Thanks to the crash-course MBA that was my experience at Talent Rover, I felt well-equipped to provide the service they wanted. In addition to my hands-on experience building and scaling the company, I had learned so much from our accomplished advisory board—which included the former CFO of Sun Microsystems and several other prominent executives—that I understood exactly how to help those in the position I was once in.
So began Blueprint.
While developing a strategy, we decided we wanted to help people in three different ways:
Kabe, our CTO, has 20-plus years of experience at Motorola and other large companies, doing everything from software engineering to software development to product development. Greg, our managing director for North America, led strategic partnerships, including the global Adecco relationship at Talent Rover (which was really 40-plus relationships in one), so he’s an asset when working with large organizations and nurturing partnerships. Then there’s David, our managing director for EMEA, who’s based in London. He has more than a decade of Salesforce strategy and implementation experience and a deep understanding of how to do business in the UK.
So we’re well-equipped to take on virtually any client—big or small, advanced or novice in terms of Salesforce experience. But that doesn’t mean we will.
The ideal Blueprint Advisory customer has a need for all prongs of our business.
Our leadership team’s expertise uniquely positions us to understand how to execute on both the business and technical sides of a Salesforce-based company. With every project, our end goal is to create a product that will shift a business into a higher gear and show the client how to drive. In everything we do, from developing software to preparing a plan to bring it to market, we’re calculating what the ROI to the business will be.
Of course, we do single-focus projects for just Salesforce, business consulting, etc. But clients often sign on for one service then end up wanting more. For the right customer, we’re a one-stop shop.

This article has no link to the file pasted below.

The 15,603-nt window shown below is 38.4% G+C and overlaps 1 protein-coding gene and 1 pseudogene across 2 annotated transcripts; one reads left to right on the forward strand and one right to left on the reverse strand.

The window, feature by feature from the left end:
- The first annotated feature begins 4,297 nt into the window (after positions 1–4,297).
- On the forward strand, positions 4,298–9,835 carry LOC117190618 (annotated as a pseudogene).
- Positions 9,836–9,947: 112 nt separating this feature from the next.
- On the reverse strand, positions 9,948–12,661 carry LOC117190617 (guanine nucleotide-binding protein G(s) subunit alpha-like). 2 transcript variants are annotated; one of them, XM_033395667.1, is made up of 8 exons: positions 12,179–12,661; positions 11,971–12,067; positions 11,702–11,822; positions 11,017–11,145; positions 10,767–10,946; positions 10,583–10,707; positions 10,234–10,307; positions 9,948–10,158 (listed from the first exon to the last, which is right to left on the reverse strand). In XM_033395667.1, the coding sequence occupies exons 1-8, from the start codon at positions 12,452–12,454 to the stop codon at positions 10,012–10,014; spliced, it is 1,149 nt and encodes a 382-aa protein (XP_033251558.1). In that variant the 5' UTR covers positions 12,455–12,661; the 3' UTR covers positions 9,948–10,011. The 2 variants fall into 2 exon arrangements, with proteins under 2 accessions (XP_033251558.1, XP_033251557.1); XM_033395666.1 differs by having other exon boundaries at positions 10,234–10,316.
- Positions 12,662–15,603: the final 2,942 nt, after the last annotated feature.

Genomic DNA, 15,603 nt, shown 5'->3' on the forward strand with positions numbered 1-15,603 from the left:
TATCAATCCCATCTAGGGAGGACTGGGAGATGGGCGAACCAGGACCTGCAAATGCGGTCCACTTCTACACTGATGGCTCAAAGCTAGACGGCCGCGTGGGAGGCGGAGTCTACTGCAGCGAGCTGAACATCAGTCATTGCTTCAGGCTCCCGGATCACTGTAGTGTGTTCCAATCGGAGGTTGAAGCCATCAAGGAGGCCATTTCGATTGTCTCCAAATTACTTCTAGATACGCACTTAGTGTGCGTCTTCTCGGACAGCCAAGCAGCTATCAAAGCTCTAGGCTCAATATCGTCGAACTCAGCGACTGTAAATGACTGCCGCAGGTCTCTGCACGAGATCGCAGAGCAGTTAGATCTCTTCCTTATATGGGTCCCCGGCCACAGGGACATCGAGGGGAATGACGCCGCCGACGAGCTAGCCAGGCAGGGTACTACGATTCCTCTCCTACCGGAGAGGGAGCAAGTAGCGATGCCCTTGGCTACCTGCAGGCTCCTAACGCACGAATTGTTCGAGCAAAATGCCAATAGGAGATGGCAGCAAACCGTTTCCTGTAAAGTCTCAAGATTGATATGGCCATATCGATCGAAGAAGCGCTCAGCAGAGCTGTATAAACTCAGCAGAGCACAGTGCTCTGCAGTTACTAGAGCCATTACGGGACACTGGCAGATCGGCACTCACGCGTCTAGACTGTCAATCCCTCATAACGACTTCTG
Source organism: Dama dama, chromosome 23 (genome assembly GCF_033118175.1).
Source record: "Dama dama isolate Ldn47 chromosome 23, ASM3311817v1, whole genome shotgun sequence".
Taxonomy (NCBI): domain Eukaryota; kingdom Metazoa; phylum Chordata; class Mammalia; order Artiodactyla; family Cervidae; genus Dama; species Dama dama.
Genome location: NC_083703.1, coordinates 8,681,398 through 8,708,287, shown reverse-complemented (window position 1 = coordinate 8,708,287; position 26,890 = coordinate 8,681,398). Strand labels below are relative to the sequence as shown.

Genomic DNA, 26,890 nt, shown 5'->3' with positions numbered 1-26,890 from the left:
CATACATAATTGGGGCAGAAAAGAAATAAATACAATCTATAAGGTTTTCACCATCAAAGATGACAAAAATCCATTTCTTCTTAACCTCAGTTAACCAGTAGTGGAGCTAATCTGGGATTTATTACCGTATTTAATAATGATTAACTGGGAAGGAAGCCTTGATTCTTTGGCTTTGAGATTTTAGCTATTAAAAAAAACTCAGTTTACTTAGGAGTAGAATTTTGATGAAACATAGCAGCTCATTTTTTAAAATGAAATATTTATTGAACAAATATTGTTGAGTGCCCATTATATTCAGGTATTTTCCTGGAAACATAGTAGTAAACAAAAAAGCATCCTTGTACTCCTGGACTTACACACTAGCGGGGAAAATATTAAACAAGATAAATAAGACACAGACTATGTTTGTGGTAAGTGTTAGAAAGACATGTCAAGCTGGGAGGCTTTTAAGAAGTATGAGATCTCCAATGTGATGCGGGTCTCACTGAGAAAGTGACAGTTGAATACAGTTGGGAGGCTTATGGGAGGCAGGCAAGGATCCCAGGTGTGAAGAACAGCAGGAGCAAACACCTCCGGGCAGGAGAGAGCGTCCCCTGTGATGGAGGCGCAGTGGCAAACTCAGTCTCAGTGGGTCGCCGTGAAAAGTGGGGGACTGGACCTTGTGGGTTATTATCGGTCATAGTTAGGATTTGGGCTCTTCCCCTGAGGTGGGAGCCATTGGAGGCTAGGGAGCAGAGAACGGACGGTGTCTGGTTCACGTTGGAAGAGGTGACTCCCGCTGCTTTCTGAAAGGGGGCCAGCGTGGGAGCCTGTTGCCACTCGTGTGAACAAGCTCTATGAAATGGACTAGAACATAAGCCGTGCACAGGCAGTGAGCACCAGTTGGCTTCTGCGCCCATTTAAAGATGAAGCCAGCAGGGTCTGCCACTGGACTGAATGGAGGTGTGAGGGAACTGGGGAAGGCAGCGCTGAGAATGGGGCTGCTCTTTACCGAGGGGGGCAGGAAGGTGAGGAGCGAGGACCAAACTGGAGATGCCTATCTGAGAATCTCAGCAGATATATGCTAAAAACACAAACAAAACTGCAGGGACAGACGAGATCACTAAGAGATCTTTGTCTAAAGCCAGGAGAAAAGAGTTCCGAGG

That means offering business, technical and emotional understanding—something few professional services firms can. We leave our egos at the door and want to leverage what we’ve learned over decades of hard work to deliver amazing results. We aim to be incredibly transparent, vulnerable and honest. Managing the emotional aspects of building a business is hugely important, but often ignored.
We’ve been in the same trenches as our clients. When a client is experiencing cash-flow issues and has to raise money, or is having trouble managing a global team, we can say we’ve been there and know of potential solutions. After all, at Talent Rover, we managed nearly 3000% growth across nine global offices while simultaneously servicing clients in 40 countries.
Additionally, we’re willing to have the difficult conversations: telling clients exactly what we feel they should do and why, how much it’s going to cost, when something simply isn’t possible, etc. Above all, that’s what influences a successful development project: transparency. Because when that element is present, the client can better communicate what they want the product to look like. And they can watch it coming together every step of the way.
When you’re on the same page, a consultant-client relationship becomes a single, powerful team effort. That’s the expectation we go into projects with at Blueprint. And it’s why we founded a company that knows what it takes—on both sides—for real success.